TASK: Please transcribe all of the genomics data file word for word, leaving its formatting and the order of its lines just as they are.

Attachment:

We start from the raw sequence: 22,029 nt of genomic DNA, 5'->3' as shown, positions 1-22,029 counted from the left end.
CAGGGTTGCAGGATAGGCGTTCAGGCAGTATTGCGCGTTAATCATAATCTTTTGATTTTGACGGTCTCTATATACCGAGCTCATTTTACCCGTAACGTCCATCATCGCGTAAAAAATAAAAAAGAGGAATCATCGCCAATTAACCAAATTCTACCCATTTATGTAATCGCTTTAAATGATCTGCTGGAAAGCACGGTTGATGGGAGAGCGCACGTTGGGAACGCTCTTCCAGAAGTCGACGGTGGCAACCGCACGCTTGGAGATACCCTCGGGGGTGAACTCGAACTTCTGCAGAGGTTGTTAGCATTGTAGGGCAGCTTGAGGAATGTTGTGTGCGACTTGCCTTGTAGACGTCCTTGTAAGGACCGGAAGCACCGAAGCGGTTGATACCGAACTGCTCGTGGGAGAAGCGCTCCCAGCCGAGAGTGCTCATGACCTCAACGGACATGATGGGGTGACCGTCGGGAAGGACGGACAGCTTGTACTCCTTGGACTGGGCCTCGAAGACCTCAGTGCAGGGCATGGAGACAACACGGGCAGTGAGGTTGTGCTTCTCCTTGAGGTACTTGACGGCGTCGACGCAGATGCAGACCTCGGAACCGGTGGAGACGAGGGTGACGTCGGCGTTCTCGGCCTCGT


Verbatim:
We start from the raw sequence: 22,029 nt of genomic DNA, 5'->3' as shown, positions 1-22,029 counted from the left end.
CAGGGTTGCAGGATAGGCGTTCAGGCAGTATTGCGCGTTAATCATAATCTTTTGATTTTGACGGTCTCTATATACCGAGCTCATTTTACCCGTAACGTCCATCATCGCGTAAAAAATAAAAAAGAGGAATCATCGCCAATTAACCAAATTCTACCCATTTATGTAATCGCTTTAAATGATCTGCTGGAAAGCACGGTTGATGGGAGAGCGCACGTTGGGAACGCTCTTCCAGAAGTCGACGGTGGCAACCGCACGCTTGGAGATACCCTCGGGGGTGAACTCGAACTTCTGCAGAGGTTGTTAGCATTGTAGGGCAGCTTGAGGAATGTTGTGTGCGACTTGCCTTGTAGACGTCCTTGTAAGGACCGGAAGCACCGAAGCGGTTGATACCGAACTGCTCGTGGGAGAAGCGCTCCCAGCCGAGAGTGCTCATGACCTCAACGGACATGATGGGGTGACCGTCGGGAAGGACGGACAGCTTGTACTCCTTGGACTGGGCCTCGAAGACCTCAGTGCAGGGCATGGAGACAACACGGGCAGTGAGGTTGTGCTTCTCCTTGAGGTACTTGACGGCGTCGACGCAGATGCAGACCTCGGAACCGGTGGAGACGAGGGTGACGTCGGCGTTCTCGGCCTCGT